May 4, 2017
Our Stubborn State of Financial Illiteracy
The U.S. retirement system is built on people having a working knowledge of finance. Yet financial literacy among a big chunk of Americans ranges from unimpressive to abysmal.
This revelation was again confirmed in a survey that recently debuted by financial literacy guru Annamaria Lusardi, head of the Global Financial Literacy Excellence Center at George Washington University. In a 2011 survey, Lusardi had found that too many Americans were unable to answer three very simple financial questions.
This new survey is more ambitious, though the results are no more promising. It asks 28 questions in eight areas: earning money, budgeting, saving, investing, borrowing, insuring, understanding risk, and information sources. In the nationally representative survey, about one in four people got no more than seven answers (25%) correct.
One telling finding is that the highest scores were for knowledge about borrowing, with nearly two out of three answering these questions correctly. I suspect this knowledge has been gained from experience – experience with high-interest credit card bills and onerous student loan payments, as well as mortgages.
In every other financial topic surveyed, about half or less answered the questions correctly. Questions about risk, which is at the heart of many financial decisions, fared worst – only 39 percent answered these correctly.
An important connection is made in the report regarding 18- to 44-year olds, who answered only 41 percent of the questions correctly (versus 55 percent for people over 45). Younger adults also answered “I do not know” most often.
When it comes to retirement, those who would gain more from financial knowledge are the least knowledgeable. Saving that starts in early adulthood can go a long way toward achieving retirement security, thanks to compound investment returns over the many years remaining prior to leaving the work force. It’s unfortunate that those who could benefit from compounding often don’t comprehend its effect. …Learn More
April 11, 2017
Blood for Student Loans
Illustration by: Kjell Reigstad
Interest in the student loan problem from the media and politicians seems to be ebbing.
The issue does not go away for Joshua Roiland. Every day, money worries grind him down – him and millions of other young adults working through the emotional fallout and shattered relationships caused by debt.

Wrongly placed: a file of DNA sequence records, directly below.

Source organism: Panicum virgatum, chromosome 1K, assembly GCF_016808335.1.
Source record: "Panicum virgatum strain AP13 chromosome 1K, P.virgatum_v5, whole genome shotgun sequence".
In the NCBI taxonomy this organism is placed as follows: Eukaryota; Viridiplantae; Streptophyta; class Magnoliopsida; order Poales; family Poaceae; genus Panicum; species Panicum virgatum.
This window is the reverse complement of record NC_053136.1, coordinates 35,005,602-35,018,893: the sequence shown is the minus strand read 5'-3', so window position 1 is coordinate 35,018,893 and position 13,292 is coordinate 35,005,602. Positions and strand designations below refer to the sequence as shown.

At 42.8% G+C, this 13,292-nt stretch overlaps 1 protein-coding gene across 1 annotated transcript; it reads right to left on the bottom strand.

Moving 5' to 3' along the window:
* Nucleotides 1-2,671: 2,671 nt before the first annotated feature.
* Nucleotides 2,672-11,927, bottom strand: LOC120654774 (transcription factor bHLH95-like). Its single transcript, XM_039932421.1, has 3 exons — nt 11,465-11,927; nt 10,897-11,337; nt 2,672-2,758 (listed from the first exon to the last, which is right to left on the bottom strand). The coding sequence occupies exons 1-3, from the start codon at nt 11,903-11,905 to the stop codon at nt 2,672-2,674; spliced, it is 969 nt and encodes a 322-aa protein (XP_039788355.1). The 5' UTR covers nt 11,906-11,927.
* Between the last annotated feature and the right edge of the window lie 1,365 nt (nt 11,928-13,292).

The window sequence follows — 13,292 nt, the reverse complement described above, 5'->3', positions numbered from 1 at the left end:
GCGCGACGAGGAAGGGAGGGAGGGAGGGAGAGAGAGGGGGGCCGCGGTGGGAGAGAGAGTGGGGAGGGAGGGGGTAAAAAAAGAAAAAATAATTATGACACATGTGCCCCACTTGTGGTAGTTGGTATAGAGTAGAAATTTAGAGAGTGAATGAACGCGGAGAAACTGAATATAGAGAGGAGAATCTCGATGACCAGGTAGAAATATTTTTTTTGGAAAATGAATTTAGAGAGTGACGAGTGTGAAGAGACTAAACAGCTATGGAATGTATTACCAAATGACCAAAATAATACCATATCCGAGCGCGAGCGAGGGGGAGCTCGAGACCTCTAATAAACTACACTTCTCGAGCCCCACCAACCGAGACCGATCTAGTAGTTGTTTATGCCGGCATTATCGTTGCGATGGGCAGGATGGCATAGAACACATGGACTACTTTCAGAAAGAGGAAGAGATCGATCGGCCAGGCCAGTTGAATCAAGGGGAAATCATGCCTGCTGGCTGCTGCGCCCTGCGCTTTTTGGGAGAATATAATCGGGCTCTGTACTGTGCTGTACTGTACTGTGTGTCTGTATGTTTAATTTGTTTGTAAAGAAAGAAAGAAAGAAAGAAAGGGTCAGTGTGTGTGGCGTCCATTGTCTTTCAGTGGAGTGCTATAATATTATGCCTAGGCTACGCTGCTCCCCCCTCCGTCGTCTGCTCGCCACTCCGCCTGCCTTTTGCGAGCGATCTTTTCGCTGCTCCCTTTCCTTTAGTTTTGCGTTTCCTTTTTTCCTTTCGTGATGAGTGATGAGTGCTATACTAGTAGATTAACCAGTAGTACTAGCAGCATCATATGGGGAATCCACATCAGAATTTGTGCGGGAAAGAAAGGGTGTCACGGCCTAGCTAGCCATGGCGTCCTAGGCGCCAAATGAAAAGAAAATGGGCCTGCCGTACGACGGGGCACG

Roiland owes $200,000-plus and earns only $52,000 as a newly minted University of Maine journalism professor. He begins his article on Longreads by describing a 340-mile round-trip drive to a clinic in Lewiston, Maine, that pays him $50 for a pint of his youthful blood. …Learn More
February 14, 2017
Unpaid Water Bills Open Door to Advice
Nearly half of the low-income residents in some sections of Louisville are delinquent on their city water bills. In Newark, water customers’ unpaid balances have been known to reach $4,000.
The shutoff and reactivation fees that some cities charge when they stop a customer’s water service create another problem in places like Houston: they add to the unpaid balances of customers who are already struggling financially. Cities are also becoming more aggressive about collecting on their debts, hiring third-party collection firms.
Researchers and the National League of Cities tried an alternative in the form of an ambitious pilot program involving five city water departments: Houston; Louisville, Kentucky; Newark, New Jersey; Savannah, Georgia; and St. Petersburg, Florida. Driving the program was the recognition that unpaid water bills are an indication of deep financial distress. So the cities, which are loathe to turn off this essential service, embraced a broader vision: providing financial counseling to empower families with delinquent water bills to better manage their situations.
While every city’s pilot program was slightly different, Ohio State researcher Stephanie Moulton said they had two things in common: an agreement to restructure residents’ unpaid water bills to make them affordable, and at least one private session with a financial counselor or coach already working for the city or a local non-profit. Some cities added other services, such as screening for public benefits if a job loss had caused a resident to fall behind on the water bill.
Houston, for example, trained and certified six customer service representatives in its Department of Public Works to act as financial coaches, said Bonnie Ashcroft, a departmental section chief. The counselors who coached clients on their household finances also advised them on how to reduce their water bills.
It’s not possible to do a rigorous analysis of the pilot’s overall effectiveness, because each city’s water department is unique. But individual analyses of each city found three that showed marked improvements in their water payments, Moulton said. These successes were presented in a recent webinar. …
In Houston, customers’ unpaid account balances declined, on average, from $544 to $374. Unpaid account balances in Newark went from $969 to $605. The frequency of payments in these cities also increased, Moulton said. Learn More
January 17, 2017
2.8 Million Seniors Have College Debt
The number of Americans over age 60 who are paying back federal or private student loans has reached a critical mass, quadrupling to 2.8 million over the past decade, a new report finds.